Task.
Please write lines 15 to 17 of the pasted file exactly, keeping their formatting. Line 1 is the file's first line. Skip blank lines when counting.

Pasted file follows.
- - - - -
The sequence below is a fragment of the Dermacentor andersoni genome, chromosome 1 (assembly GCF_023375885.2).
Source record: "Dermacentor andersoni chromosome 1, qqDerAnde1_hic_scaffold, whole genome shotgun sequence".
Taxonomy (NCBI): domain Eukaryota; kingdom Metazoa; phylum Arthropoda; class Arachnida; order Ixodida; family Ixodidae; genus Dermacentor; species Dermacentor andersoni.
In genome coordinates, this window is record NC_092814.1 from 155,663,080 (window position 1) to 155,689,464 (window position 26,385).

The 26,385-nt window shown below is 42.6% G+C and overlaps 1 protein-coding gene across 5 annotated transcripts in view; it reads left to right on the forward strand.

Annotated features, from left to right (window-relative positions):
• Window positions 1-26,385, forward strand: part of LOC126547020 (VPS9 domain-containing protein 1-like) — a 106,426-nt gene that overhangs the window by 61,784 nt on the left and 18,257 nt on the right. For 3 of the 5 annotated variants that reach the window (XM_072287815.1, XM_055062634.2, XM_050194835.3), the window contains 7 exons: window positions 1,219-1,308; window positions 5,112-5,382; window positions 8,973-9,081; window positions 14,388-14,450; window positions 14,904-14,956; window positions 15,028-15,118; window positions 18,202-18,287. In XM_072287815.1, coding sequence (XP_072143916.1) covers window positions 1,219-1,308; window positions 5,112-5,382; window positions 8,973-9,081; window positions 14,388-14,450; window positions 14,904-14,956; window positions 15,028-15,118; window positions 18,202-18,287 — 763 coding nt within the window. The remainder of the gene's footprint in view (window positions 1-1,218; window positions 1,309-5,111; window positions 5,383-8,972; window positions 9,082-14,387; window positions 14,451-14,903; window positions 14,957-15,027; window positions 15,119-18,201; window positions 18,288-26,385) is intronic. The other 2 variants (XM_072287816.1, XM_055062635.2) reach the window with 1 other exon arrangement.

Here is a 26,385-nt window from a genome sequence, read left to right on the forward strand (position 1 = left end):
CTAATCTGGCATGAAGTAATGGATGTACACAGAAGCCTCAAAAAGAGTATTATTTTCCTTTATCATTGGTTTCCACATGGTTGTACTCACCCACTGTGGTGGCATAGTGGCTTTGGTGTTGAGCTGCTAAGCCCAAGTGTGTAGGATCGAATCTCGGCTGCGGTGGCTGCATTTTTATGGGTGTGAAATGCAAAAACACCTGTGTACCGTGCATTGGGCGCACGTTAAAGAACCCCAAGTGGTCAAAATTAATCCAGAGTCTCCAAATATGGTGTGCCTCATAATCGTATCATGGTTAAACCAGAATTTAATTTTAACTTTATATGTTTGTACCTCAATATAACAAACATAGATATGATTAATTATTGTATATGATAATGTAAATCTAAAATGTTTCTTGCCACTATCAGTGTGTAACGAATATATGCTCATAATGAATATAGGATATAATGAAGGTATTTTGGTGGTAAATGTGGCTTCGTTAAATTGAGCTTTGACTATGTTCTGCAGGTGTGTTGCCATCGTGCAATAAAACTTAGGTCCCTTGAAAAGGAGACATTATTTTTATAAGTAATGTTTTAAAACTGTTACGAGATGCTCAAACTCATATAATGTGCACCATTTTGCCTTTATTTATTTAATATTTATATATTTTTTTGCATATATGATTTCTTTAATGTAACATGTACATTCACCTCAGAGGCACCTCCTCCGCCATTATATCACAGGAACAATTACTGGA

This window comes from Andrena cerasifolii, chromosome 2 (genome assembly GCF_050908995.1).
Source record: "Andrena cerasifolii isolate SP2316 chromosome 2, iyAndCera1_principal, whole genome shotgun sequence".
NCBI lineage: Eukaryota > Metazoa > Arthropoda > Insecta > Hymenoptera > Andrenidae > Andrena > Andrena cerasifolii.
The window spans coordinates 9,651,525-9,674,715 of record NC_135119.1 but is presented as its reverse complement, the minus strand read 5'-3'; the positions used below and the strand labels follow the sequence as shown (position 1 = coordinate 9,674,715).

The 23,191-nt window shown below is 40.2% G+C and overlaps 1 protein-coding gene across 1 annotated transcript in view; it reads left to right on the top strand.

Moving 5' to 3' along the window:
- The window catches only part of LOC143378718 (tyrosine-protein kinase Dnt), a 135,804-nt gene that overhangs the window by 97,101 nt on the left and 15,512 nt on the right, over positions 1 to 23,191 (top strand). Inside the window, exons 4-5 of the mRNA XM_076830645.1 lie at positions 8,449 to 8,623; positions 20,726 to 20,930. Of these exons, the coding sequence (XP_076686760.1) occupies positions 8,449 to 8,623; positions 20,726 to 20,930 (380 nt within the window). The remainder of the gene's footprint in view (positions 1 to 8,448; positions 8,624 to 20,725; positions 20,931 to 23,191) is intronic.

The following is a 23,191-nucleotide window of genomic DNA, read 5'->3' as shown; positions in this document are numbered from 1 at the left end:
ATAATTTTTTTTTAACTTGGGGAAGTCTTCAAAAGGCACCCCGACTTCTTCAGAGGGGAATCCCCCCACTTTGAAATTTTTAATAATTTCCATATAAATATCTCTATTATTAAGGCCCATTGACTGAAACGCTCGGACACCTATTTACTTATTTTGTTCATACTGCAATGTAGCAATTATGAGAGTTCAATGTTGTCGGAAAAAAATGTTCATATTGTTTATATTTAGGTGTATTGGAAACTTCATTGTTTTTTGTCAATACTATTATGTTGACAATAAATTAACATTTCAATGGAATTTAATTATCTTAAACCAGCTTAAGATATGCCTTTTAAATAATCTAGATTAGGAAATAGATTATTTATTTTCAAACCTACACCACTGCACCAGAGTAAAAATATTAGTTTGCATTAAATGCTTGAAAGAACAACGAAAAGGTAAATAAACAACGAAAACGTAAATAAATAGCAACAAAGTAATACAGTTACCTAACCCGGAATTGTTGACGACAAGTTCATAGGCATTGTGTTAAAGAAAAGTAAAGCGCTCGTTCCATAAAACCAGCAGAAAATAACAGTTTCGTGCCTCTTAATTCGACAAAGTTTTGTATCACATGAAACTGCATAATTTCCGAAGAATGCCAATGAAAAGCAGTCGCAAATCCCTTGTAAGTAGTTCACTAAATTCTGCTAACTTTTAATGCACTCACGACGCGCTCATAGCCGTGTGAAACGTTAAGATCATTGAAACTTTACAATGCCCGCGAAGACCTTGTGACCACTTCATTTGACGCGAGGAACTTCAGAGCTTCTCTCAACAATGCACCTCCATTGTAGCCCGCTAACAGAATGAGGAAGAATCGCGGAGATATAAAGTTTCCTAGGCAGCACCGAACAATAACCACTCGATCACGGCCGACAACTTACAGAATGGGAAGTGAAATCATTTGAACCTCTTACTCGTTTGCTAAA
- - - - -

Moving 5' to 3' along the window:
- The window catches only part of LOC143378718 (tyrosine-protein kinase Dnt), a 135,804-nt gene that overhangs the window by 97,101 nt on the left and 15,512 nt on the right, over positions 1 to 23,191 (top strand). Inside the window, exons 4-5 of the mRNA XM_076830645.1 lie at positions 8,449 to 8,623; positions 20,726 to 20,930. Of these exons, the coding sequence (XP_076686760.1) occupies positions 8,449 to 8,623; positions 20,726 to 20,930 (380 nt within the window). The remainder of the gene's footprint in view (positions 1 to 8,448; positions 8,624 to 20,725; positions 20,931 to 23,191) is intronic.

The following is a 23,191-nucleotide window of genomic DNA, read 5'->3' as shown; positions in this document are numbered from 1 at the left end: